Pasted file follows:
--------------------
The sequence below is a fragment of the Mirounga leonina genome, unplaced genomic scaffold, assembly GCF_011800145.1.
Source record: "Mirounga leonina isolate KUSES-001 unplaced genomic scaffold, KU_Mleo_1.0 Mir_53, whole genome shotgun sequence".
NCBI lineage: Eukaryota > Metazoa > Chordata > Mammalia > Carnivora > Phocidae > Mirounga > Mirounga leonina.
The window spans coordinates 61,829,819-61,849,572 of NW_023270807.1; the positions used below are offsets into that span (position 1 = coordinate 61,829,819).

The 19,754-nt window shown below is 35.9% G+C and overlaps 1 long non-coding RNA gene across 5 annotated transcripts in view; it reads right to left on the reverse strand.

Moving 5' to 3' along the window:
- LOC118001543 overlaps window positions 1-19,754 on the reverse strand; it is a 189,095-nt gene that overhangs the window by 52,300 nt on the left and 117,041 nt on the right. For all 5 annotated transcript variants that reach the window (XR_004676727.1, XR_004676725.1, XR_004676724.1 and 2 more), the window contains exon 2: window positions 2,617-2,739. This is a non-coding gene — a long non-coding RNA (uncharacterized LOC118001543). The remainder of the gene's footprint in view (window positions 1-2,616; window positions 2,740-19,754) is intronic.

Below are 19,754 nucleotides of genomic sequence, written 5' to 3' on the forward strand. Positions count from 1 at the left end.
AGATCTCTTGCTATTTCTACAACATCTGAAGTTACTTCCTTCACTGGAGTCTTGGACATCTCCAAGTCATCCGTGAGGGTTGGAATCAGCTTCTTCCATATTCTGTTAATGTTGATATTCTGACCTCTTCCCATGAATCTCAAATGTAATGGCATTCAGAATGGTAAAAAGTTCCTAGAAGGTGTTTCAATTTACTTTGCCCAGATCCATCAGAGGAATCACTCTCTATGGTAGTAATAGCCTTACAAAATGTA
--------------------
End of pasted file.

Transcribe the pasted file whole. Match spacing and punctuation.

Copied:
The sequence below is a fragment of the Mirounga leonina genome, unplaced genomic scaffold, assembly GCF_011800145.1.
Source record: "Mirounga leonina isolate KUSES-001 unplaced genomic scaffold, KU_Mleo_1.0 Mir_53, whole genome shotgun sequence".
NCBI lineage: Eukaryota > Metazoa > Chordata > Mammalia > Carnivora > Phocidae > Mirounga > Mirounga leonina.
The window spans coordinates 61,829,819-61,849,572 of NW_023270807.1; the positions used below are offsets into that span (position 1 = coordinate 61,829,819).

The 19,754-nt window shown below is 35.9% G+C and overlaps 1 long non-coding RNA gene across 5 annotated transcripts in view; it reads right to left on the reverse strand.

Moving 5' to 3' along the window:
- LOC118001543 overlaps window positions 1-19,754 on the reverse strand; it is a 189,095-nt gene that overhangs the window by 52,300 nt on the left and 117,041 nt on the right. For all 5 annotated transcript variants that reach the window (XR_004676727.1, XR_004676725.1, XR_004676724.1 and 2 more), the window contains exon 2: window positions 2,617-2,739. This is a non-coding gene — a long non-coding RNA (uncharacterized LOC118001543). The remainder of the gene's footprint in view (window positions 1-2,616; window positions 2,740-19,754) is intronic.

Below are 19,754 nucleotides of genomic sequence, written 5' to 3' on the forward strand. Positions count from 1 at the left end.
AGATCTCTTGCTATTTCTACAACATCTGAAGTTACTTCCTTCACTGGAGTCTTGGACATCTCCAAGTCATCCGTGAGGGTTGGAATCAGCTTCTTCCATATTCTGTTAATGTTGATATTCTGACCTCTTCCCATGAATCTCAAATGTAATGGCATTCAGAATGGTAAAAAGTTCCTAGAAGGTGTTTCAATTTACTTTGCCCAGATCCATCAGAGGAATCACTCTCTATGGTAGTAATAGCCTTACAAAATGTA